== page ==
Higher education should ditch credit hours in favor of measuring learning, and the federal government should combine three agencies into a Department of Talent, an author said at the Clinton School of Public Service on Wednesday (Oct. 21).
Jamie Merisotis, president and CEO of the Lumina Foundation and the author of the book, “America Needs Talent,” said talent is what made the 20th century the “American century.” But the hard work, can-do spirit and abilities that marked that era aren’t enough in the 21st century, which is complicated by global competition and the large number of jobs going unfilled. By better developing talent, a resulting “second American century” would be more innovative and equitable.
Merisotis said talent is the combination of knowledge, skills and abilities that, perfected by education and experience, benefit individuals and society. Rather than just being an innate skill, it has to be developed.
Among his prescriptions is redesigning higher education, which he said should be more affordable, student-centered and focused on quality. As it’s designed, higher education is not producing enough graduates with needed skills. He said he would replace course credits, which he called a “magic decoder ring” associated with everything higher education does, with competency-based education, which measures what a student has learned.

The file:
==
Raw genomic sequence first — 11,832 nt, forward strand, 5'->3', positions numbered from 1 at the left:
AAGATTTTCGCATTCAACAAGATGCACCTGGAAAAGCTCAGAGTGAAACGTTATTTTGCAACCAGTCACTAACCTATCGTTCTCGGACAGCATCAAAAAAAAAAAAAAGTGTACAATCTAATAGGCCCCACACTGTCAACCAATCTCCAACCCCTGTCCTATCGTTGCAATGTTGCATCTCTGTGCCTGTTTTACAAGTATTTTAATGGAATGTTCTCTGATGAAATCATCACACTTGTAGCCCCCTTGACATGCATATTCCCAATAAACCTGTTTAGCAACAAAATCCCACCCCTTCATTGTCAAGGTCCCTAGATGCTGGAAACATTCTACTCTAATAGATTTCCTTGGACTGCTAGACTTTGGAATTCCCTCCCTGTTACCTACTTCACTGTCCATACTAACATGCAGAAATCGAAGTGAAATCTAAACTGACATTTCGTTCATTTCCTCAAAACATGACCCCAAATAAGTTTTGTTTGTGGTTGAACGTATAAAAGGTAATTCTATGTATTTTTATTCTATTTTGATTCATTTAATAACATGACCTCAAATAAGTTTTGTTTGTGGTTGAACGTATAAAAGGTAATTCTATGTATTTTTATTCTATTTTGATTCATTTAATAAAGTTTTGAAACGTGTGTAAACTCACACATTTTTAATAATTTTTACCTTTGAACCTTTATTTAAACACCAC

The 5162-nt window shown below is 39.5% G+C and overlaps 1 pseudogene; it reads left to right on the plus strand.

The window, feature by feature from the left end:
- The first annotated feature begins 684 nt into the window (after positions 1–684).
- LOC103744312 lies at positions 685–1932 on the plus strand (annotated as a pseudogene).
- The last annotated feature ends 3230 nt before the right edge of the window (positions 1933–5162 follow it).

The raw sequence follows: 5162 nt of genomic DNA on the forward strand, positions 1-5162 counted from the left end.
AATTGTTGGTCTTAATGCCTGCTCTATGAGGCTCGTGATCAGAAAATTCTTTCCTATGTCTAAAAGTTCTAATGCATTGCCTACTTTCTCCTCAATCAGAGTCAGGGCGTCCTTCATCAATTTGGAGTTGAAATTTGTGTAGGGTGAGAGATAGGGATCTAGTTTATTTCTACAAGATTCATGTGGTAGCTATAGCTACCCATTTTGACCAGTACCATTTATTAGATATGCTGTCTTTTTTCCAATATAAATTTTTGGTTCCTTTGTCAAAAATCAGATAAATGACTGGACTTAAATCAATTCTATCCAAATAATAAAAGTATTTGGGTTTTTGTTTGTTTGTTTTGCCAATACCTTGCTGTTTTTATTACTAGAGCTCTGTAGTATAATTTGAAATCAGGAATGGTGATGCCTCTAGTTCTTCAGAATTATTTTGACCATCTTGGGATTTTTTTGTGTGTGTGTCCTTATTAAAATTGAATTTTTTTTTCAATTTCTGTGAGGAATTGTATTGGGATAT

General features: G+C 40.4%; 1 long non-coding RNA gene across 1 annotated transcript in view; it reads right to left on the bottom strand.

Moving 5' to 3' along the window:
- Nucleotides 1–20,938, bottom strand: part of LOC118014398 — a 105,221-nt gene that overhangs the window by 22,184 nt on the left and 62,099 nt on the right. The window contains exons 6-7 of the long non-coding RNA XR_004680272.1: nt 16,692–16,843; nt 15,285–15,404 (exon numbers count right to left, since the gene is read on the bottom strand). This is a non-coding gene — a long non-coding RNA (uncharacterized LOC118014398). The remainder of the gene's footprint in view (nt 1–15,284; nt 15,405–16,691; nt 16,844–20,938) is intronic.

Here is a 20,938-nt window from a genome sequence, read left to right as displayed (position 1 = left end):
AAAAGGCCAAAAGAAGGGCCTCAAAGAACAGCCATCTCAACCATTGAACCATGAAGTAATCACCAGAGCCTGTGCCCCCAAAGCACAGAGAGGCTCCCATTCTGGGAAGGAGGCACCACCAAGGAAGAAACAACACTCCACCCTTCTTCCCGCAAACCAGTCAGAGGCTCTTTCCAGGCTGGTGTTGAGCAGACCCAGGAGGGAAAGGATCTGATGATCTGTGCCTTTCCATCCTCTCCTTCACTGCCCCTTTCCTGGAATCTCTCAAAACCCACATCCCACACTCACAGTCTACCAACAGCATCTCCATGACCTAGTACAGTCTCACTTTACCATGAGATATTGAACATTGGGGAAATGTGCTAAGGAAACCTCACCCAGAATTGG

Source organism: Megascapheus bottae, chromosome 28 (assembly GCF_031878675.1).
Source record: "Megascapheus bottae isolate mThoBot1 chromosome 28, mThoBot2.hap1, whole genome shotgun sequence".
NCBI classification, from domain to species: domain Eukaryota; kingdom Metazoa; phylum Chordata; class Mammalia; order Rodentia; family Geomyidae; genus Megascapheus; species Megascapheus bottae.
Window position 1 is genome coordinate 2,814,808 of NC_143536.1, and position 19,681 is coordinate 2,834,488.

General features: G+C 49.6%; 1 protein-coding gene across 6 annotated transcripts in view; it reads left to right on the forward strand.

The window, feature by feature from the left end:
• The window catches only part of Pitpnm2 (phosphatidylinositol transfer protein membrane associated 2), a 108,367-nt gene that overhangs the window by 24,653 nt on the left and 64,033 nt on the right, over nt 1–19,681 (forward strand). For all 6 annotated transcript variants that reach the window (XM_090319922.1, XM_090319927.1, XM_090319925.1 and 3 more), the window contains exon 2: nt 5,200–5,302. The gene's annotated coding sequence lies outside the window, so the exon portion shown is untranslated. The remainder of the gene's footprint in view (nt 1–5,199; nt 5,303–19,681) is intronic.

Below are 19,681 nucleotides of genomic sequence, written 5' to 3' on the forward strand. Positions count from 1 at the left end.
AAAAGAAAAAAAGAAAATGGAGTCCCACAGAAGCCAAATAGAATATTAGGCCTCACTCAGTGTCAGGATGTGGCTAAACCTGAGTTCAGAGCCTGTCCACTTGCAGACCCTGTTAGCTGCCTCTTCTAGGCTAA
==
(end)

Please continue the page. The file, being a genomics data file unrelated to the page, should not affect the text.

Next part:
“The credit hour has sort of outlived its usefulness, in my opinion, for the simple fact that it is a time-based measure,” he said. “And in the modern world, and the modern democracy and economy, what we need out of our education system is not measured in time but measures of outcome, of quality and output, whatever you want to call it. To me, the key measure that we should be focused on is learning.”
He said higher educators and employers “have spent decades talking past each other.” In one poll the Lumina Foundation conducted with Gallup, both groups were asked if college students were being well prepared for today’s workplace, and 93% of provosts but only 14% of employers said yes. He said employers want employees who are adaptable and critical thinkers, which a liberal arts education can provide. A college education is still a critical part of education, as most newly created “good jobs” require at least a bachelor’s degree, he said.
Merisotis said the Department of Labor, Department of Education, and the Department of Homeland Security’s Citizenship and Immigration Services all perform roles related to talent: with Labor, workforce development; with Education, schools; and with Homeland Security, overseas recruitment. He said the three agencies should be consolidated and repurposed into one agency, the Department of Talent, whose mission is to develop Americans’ needed skills.
He also said immigration polices need to be redesigned so they focus on finding, attracting and developing people from other countries to fill American talent needs.
Merisotis said new financing and other mechanisms should be created to help the private sector nurture innovation. Meanwhile, cities need to be seen as “talent hubs,” not problems to be solved. He said Grand Rapids, Mich., had set goals, listened to employers, created a sense of place, and offered differing paths to success.